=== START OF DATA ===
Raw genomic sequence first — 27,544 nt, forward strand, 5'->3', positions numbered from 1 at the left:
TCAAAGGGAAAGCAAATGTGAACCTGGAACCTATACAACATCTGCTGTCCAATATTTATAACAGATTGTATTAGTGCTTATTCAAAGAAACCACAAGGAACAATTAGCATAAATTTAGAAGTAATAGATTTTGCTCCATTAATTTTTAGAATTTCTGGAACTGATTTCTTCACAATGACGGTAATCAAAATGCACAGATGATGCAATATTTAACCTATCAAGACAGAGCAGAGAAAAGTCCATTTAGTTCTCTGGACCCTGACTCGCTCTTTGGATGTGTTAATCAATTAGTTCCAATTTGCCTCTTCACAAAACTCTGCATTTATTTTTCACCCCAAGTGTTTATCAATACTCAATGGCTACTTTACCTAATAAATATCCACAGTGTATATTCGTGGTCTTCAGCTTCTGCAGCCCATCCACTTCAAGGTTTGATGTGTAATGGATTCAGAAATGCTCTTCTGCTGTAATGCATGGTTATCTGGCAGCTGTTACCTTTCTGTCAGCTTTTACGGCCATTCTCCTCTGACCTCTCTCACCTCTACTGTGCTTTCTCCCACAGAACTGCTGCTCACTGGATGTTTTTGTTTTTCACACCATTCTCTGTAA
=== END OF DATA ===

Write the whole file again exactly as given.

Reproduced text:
Raw genomic sequence first — 27,544 nt, forward strand, 5'->3', positions numbered from 1 at the left:
TCAAAGGGAAAGCAAATGTGAACCTGGAACCTATACAACATCTGCTGTCCAATATTTATAACAGATTGTATTAGTGCTTATTCAAAGAAACCACAAGGAACAATTAGCATAAATTTAGAAGTAATAGATTTTGCTCCATTAATTTTTAGAATTTCTGGAACTGATTTCTTCACAATGACGGTAATCAAAATGCACAGATGATGCAATATTTAACCTATCAAGACAGAGCAGAGAAAAGTCCATTTAGTTCTCTGGACCCTGACTCGCTCTTTGGATGTGTTAATCAATTAGTTCCAATTTGCCTCTTCACAAAACTCTGCATTTATTTTTCACCCCAAGTGTTTATCAATACTCAATGGCTACTTTACCTAATAAATATCCACAGTGTATATTCGTGGTCTTCAGCTTCTGCAGCCCATCCACTTCAAGGTTTGATGTGTAATGGATTCAGAAATGCTCTTCTGCTGTAATGCATGGTTATCTGGCAGCTGTTACCTTTCTGTCAGCTTTTACGGCCATTCTCCTCTGACCTCTCTCACCTCTACTGTGCTTTCTCCCACAGAACTGCTGCTCACTGGATGTTTTTGTTTTTCACACCATTCTCTGTAA